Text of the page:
AllHipHop.com: One of the big issues surrounding The Minstrel Show has been magazines album ratings. What are your opinions on the reviews?
9th Wonder: Regardless of what people feel, those magazine ratings definitely help record sales. Credible or not, they help.
Big Pooh: When you go into a bookstore, you may not even buy the magazine. You pick it up, and whats the first thing you do? You flip to the back, and you find out who got what rating. No matter how you feel about ratings, thats the first thing you do when you see a new magazine issue has dropped.
9th Wonder: Its talk for weeks. If you get a 2.5 or a 2, theyll be talking about you for a long time!
AllHipHop.com: Sounds like youve seen the 2.5 rating that Rolling Stone gave The Minstrel Show. Why do you think they reviewed the album so low?
9th Wonder: They just dont get it!
Phonte: To me, they dont get it, and I dont even think they listened to the album. The review read like they didnt even hear the album, just as their review for The Listening read. So, that magazine just doesnt seem to get Hip-Hop.
AllHipHop.com: In the magazines that specialize in Hip-Hop, the album has received nothing but critical acclaim. The word classic has even been used, but how do you feel about albums being hailed as classics before being given time to age? It seems like 2005 has had a series of classic albums.
9th Wonder: I think its because the music today is so bad, that people really want something that they can latch on to and call a classic real quick.
Phonte: This generation never had an Illmatic. So, theyre really looking hard for one.
9th Wonder: A lot of the kids who are calling albums classics are the ones on the Internet. Thats because a lot of these kids are born in 1988, 1987. They werent around to experience the day that Illmatic came out. They are really trying to re-live that, badly, but theyll never be able to have that feeling. They were like four years old when that came out.
Big Pooh: You cant really call something a classic until after awhile. After you see if it stands the test of time. If you can listen to it the same way years later that you did when you first bought it, then thats a classic. Like me personally, I give albums awhile, and then Ill go back and see if I can still bump it the same. I can do that with Jay-Zs Reasonable Doubt. Thats a damn classic.
9th Wonder: A lot of albums that people call instant classics just dont age well. It happens all of the time.
AllHipHop.com: One album that came out to instant classic talk was Commons Be, but a lot of people admitted to hailing it prematurely as time has gone on.
9th Wonder: People are just happy to hear Common rapping again, without all of the extra stuff. I dont think the classic talk for his album has anything to do with the actual music. No offense to any of these artists, but Common, The Roots, Mos Def, Talib Kweli for these new Hip-Hoppers on the net, those are their heroes. They dont want to see them go down. They want something to believe in, whether their new music is good or not. On the same page, some of them have a hard time believing that three dudes who used to be on these Internet sites chatting with them are on a major label now. For some of them, its a hard pill to swallow.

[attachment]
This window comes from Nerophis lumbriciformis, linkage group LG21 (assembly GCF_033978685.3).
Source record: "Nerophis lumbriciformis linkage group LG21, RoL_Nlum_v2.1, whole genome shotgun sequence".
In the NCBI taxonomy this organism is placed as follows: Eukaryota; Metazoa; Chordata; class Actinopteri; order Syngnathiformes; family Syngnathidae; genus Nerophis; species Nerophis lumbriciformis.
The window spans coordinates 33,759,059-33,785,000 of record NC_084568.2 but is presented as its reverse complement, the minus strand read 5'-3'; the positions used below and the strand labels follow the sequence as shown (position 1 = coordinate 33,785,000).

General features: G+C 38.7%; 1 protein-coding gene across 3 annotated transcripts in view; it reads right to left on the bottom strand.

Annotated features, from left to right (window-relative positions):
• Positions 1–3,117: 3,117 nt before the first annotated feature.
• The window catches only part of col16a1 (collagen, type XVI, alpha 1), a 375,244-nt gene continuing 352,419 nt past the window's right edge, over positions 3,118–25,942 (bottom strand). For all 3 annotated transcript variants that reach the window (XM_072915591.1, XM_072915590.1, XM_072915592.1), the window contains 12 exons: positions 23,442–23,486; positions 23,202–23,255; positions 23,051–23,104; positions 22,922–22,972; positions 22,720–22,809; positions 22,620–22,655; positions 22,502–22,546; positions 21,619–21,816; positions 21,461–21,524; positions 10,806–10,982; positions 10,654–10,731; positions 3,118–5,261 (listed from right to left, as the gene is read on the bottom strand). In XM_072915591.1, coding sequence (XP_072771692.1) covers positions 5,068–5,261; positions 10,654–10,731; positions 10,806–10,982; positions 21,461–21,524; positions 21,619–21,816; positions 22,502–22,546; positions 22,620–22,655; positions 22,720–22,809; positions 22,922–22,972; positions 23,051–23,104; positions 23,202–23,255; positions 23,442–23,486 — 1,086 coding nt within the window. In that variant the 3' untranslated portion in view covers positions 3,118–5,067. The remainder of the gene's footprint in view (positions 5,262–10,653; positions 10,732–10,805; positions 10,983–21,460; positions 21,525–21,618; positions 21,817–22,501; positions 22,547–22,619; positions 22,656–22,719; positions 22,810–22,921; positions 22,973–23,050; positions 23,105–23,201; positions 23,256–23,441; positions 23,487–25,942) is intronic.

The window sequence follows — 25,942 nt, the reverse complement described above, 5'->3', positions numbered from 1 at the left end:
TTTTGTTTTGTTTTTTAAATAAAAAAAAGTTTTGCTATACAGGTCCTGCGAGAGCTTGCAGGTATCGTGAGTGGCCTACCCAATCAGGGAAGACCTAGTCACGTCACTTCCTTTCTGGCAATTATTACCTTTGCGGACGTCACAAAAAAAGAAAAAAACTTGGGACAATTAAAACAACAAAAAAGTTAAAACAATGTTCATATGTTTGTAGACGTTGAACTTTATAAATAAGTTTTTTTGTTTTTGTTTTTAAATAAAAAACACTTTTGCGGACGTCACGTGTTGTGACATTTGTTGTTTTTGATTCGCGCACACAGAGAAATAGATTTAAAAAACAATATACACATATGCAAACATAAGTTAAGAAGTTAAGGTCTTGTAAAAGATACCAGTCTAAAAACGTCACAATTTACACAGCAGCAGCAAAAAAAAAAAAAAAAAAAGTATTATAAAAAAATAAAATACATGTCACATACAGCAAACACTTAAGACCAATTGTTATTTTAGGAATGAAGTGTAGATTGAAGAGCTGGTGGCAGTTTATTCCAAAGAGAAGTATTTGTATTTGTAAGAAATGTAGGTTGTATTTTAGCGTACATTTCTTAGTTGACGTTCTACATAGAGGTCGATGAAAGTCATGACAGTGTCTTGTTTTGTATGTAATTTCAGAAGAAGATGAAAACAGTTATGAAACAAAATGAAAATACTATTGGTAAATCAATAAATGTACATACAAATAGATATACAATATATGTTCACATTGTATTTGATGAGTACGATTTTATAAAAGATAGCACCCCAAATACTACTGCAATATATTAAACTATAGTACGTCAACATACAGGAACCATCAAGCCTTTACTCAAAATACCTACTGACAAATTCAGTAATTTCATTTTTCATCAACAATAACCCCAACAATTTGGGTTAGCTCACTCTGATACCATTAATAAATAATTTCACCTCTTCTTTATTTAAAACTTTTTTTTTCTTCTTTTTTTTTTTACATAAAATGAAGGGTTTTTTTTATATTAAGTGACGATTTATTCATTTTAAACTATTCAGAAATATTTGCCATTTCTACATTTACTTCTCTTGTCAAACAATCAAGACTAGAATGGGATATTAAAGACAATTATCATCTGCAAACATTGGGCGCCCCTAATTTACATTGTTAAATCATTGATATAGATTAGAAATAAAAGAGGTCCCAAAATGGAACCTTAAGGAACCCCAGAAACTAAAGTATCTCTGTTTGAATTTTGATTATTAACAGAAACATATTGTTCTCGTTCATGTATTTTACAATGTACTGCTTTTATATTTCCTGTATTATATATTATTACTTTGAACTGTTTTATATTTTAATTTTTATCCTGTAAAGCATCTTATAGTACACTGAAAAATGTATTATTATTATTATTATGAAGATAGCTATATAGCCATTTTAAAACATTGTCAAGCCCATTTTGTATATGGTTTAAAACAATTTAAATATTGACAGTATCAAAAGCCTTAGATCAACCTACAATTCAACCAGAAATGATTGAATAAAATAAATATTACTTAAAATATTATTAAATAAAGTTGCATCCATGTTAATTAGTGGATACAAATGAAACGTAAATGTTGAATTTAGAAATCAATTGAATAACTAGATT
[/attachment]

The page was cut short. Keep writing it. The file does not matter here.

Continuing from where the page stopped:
AllHipHop.com: In what ways do these people address you?
9th Wonder: Everybody got opinions, and some people know how to express their opinions in the proper way. But if you say, I dont like Little Brother cause theyre wack, or if you say, I dont like their music because of the following reasons, dont do no nitpicking, man! You can tell when somebody is being an a**hole. Somebody had made a post the other day, a friend of mine, saying, Yall just mad because it isnt you. You didnt have the idea that they had, and youre just mad about it. After that, nobody replied. Usually, somebody will copy and paste the quote, and then comment negatively. The following posts were like, Real talk, and True.
Phonte: In this culture now, there are very few just fans left. The age of the Internet has changed that. I remember going to see A Tribe Called Quest in 1996, when Beats, Rhymes, & Life came out. Tribe, Outkast, Busta Rhymes, and The Fugees. Even then, I knew I wanted to MC, but I was still just a fan of the music. I wasnt going to the concert and saying, Ahh, Tip f**ked up that verse. Lauryn was off for that note. I just went to enjoy the show, and when I got home, I couldnt log on to a website and be like, That show sucked! I couldnt type, LaurynHill@thefugees.com [and say,] Lauryn Hill, you f**king suck! I hate your guts, and that was the worst show Ive ever seen. P.S. Check my beats at That Producer So-N-So on myspace.com. [laughs]
AllHipHop.com: So do you think the Internet is indirectly hurting Hip-Hop?
9th Wonder: Really, man, the Internet is a place where everyone can be somebody. Outside of the computer, theyre nobody, so the net is their chance to stand up on that podium and be somebody.
Phonte: Its definitely not a bad thing, because it helps a lot of music to be heard. But I think, with the Internet now, that fans have lost that knee-jerk reaction to the music, like simply saying, Thats hot! People now log on to message boards and write thesis statements about the music. If you like it, you like it. If not, cool. Let it be what it is. Its just Hip-Hop.